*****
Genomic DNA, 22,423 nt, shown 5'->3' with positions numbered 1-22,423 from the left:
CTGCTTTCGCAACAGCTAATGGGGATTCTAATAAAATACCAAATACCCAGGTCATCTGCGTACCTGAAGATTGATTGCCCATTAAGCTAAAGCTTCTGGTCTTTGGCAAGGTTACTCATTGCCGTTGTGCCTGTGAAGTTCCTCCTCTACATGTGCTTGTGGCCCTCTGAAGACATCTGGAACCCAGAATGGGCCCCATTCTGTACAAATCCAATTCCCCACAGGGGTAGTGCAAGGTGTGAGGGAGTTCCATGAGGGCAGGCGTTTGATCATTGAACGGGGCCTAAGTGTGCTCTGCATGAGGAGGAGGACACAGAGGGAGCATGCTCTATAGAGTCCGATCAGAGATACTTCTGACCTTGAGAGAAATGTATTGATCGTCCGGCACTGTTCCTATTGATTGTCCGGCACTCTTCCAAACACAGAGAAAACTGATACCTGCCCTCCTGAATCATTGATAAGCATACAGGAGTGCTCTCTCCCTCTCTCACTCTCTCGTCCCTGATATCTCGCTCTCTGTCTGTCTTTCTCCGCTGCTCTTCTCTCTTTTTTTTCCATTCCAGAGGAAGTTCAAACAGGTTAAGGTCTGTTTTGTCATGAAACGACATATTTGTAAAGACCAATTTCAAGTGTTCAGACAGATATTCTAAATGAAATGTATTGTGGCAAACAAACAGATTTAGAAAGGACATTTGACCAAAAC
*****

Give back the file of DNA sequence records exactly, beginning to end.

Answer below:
Genomic DNA, 22,423 nt, shown 5'->3' with positions numbered 1-22,423 from the left:
CTGCTTTCGCAACAGCTAATGGGGATTCTAATAAAATACCAAATACCCAGGTCATCTGCGTACCTGAAGATTGATTGCCCATTAAGCTAAAGCTTCTGGTCTTTGGCAAGGTTACTCATTGCCGTTGTGCCTGTGAAGTTCCTCCTCTACATGTGCTTGTGGCCCTCTGAAGACATCTGGAACCCAGAATGGGCCCCATTCTGTACAAATCCAATTCCCCACAGGGGTAGTGCAAGGTGTGAGGGAGTTCCATGAGGGCAGGCGTTTGATCATTGAACGGGGCCTAAGTGTGCTCTGCATGAGGAGGAGGACACAGAGGGAGCATGCTCTATAGAGTCCGATCAGAGATACTTCTGACCTTGAGAGAAATGTATTGATCGTCCGGCACTGTTCCTATTGATTGTCCGGCACTCTTCCAAACACAGAGAAAACTGATACCTGCCCTCCTGAATCATTGATAAGCATACAGGAGTGCTCTCTCCCTCTCTCACTCTCTCGTCCCTGATATCTCGCTCTCTGTCTGTCTTTCTCCGCTGCTCTTCTCTCTTTTTTTTCCATTCCAGAGGAAGTTCAAACAGGTTAAGGTCTGTTTTGTCATGAAACGACATATTTGTAAAGACCAATTTCAAGTGTTCAGACAGATATTCTAAATGAAATGTATTGTGGCAAACAAACAGATTTAGAAAGGACATTTGACCAAAAC